Chapter 11: Case Study: Environmental Virtue Ethics
A related point can be emphasized here in how we think about religion and spirituality in relation to the environment. If we only see spirituality and religion as emotional boosters to get environmental policy passed, then that might be a helpful social force, but it seems to miss the religious and spiritual point. One way of being interested in religious influence is to see it as a complementary advocacy force to environmental or other movements. Another way of seeing religious practice is as a transforming force for individual and collective good living – reducing control issues, exploitative urges, and the like. Religions can serve as a source of the cultural and spiritual transformation that Gus Speth says is needed to address environmental issues.  As elsewhere in this book, this is not to say that religion should be promoted as the answer, but our science and policy approaches by themselves have not and will not be adequate to the task of solving our environmental problems, so it behooves us to seriously consider the complementary means of spiritual and cultural transformation that religions offer towards environmental citizenship and sustainability.
Recall, however, that when we say “religion” here, we intend the functional definition alluded to in chapter three, which goes beyond those organized groups typically labeled as “religions.” Rather, we think of religion as whatever system of thought provides the answers to life’s big questions of meaning, purpose, and the nature of reality. So systems of philosophy and other “not-typically-deemed-religious” worldviews can also be highlighted in this dialogue. Certainly the perspectives of philosophers themselves, like Aristotle, deserve equal consideration as well. One helpful introduction to classical philosophical ideas about the good life (among scores now available on the internet) is the Aristotle and Virtue Ethics Crash Course video, which describes Aristotle’s virtue ethics (https://www.youtube.com/watch?v=PrvtOWEXDIQ). Phil Connors in Groundhog Day seems to be just the sort of person, by movie’s end, who strikes a balance between extremes as a living example of Aristotle’s golden mean. Phil’s character learns to be gracious and helpful, knowing just what to say every time – he is self-deprecating when others praise him for helping them; he puts others at ease while being helpful; he helps others perform at their best by providing support like a true friend. Phil has gained practical wisdom, phronesis, through habituation, and becomes an exemplar for others.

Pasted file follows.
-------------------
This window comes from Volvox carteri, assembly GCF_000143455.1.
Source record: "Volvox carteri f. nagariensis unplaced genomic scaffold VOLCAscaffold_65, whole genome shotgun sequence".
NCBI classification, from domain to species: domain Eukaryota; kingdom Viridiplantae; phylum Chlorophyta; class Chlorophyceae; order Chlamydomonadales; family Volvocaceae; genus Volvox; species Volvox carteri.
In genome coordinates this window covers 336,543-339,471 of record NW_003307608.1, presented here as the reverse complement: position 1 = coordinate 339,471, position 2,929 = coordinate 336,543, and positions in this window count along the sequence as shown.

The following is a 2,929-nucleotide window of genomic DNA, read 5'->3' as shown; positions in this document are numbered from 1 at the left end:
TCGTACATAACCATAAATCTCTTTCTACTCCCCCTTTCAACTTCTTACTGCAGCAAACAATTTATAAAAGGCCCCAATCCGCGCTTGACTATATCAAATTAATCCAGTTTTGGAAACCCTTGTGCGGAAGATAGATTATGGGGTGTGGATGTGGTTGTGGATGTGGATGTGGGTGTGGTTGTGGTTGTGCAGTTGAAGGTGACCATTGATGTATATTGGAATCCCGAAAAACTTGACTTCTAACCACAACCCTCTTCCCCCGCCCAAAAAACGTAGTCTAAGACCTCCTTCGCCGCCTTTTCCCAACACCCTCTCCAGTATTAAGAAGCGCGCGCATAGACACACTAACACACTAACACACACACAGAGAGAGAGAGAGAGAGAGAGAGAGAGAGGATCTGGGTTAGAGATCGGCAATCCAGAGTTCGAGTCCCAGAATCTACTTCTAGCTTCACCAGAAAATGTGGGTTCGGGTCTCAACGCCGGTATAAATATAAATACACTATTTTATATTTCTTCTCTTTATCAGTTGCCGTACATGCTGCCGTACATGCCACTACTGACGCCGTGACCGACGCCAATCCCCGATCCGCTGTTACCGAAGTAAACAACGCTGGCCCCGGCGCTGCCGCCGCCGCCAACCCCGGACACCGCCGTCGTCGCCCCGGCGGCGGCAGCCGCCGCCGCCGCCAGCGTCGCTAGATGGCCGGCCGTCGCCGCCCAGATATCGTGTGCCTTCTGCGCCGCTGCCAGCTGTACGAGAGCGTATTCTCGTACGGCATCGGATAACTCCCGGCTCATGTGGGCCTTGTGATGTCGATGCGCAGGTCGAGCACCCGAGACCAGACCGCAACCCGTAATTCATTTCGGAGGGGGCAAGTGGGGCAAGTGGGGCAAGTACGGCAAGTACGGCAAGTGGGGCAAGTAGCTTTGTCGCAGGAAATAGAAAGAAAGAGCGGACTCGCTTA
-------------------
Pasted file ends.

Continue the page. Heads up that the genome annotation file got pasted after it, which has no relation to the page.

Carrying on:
Phil’s character resonates with the lessons taught in many religions – indeed, the directors of the film have been delighted to receive many letters from religious adherent around the world, thanking them for capturing the essence of their religious perspectives on living a good life. Yogi’s, fundamentalists, Buddhists, Catholics, and others have all found points of resonance. Phil has seen reality for what it is – unselfed by his experiences, he no longer pursues the vain impulses of the self, but rather strikes a middle path between extremes, finding balance and happiness along the way.
The example Phil provides in the movie gives us much food for thought. Viewers themselves may be drawn to the idea of using their (endless?) days to pursue virtue and perhaps find lasting happiness. Salvation, enlightenment, unselfing, peace – humans tend to only dimly see the secrets to happiness, often mistaking treasures for inconveniences when mired in self-preoccupation. The self-forgetful fruits of pursuing virtue, as Phil discovers, lead to excellence and contentment, to a good life of eudaimonia.